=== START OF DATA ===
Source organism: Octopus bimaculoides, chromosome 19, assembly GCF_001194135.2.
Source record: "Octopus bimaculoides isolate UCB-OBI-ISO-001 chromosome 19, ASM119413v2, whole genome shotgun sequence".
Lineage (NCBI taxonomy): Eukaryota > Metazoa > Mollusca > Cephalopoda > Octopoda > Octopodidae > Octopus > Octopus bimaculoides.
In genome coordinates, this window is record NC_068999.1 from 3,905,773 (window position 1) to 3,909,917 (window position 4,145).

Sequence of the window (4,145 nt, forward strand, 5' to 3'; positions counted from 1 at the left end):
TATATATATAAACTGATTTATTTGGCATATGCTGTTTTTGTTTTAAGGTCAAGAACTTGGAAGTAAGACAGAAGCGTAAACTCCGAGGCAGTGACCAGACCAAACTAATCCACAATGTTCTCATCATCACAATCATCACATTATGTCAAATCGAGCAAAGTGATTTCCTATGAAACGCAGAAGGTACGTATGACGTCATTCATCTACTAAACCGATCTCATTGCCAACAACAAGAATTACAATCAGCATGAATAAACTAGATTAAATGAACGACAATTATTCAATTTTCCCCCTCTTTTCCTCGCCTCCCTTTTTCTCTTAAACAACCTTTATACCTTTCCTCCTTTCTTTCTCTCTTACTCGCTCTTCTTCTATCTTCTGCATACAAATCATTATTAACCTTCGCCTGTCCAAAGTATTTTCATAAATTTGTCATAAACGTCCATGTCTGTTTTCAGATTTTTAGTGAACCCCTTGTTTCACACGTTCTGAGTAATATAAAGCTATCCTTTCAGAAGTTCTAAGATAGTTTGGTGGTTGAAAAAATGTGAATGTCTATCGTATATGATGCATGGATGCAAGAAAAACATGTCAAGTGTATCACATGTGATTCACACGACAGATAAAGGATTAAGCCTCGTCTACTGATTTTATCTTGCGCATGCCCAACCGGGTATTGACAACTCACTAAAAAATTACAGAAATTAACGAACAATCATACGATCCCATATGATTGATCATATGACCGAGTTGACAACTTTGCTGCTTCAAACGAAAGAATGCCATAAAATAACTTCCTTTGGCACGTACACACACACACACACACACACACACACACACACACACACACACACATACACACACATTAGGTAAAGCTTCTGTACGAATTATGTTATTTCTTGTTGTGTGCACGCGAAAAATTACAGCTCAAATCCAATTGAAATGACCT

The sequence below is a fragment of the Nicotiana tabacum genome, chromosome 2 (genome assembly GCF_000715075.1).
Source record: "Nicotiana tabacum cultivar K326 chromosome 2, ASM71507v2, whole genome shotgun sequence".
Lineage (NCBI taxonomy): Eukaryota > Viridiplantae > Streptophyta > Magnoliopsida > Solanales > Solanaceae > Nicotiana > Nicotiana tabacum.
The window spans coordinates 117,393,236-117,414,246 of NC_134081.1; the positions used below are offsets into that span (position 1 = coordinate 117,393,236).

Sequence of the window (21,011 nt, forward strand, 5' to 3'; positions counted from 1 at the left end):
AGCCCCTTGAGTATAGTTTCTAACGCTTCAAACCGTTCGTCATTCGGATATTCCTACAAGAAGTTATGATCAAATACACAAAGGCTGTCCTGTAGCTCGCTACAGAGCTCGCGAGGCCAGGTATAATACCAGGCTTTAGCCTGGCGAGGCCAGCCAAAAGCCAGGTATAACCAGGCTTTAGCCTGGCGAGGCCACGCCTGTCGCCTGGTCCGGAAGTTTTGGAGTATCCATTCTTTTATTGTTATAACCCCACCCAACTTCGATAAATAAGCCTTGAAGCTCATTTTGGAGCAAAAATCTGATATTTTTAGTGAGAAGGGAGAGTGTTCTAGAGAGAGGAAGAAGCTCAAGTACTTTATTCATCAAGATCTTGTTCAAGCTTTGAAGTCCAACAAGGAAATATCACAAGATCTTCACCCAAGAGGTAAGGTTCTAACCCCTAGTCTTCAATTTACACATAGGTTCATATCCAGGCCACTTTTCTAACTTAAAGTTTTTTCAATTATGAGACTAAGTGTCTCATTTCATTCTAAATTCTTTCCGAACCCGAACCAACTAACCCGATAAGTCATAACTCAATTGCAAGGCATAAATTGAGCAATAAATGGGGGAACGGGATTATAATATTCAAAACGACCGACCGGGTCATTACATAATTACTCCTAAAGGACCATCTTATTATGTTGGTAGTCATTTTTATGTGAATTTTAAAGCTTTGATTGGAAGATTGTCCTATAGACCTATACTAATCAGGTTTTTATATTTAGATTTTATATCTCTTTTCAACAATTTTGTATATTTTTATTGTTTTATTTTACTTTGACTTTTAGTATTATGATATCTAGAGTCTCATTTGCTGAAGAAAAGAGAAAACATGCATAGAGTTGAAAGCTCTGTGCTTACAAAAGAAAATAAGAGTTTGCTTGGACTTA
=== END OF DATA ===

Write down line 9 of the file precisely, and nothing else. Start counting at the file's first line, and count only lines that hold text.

Lineage (NCBI taxonomy): Eukaryota > Viridiplantae > Streptophyta > Magnoliopsida > Solanales > Solanaceae > Nicotiana > Nicotiana tabacum.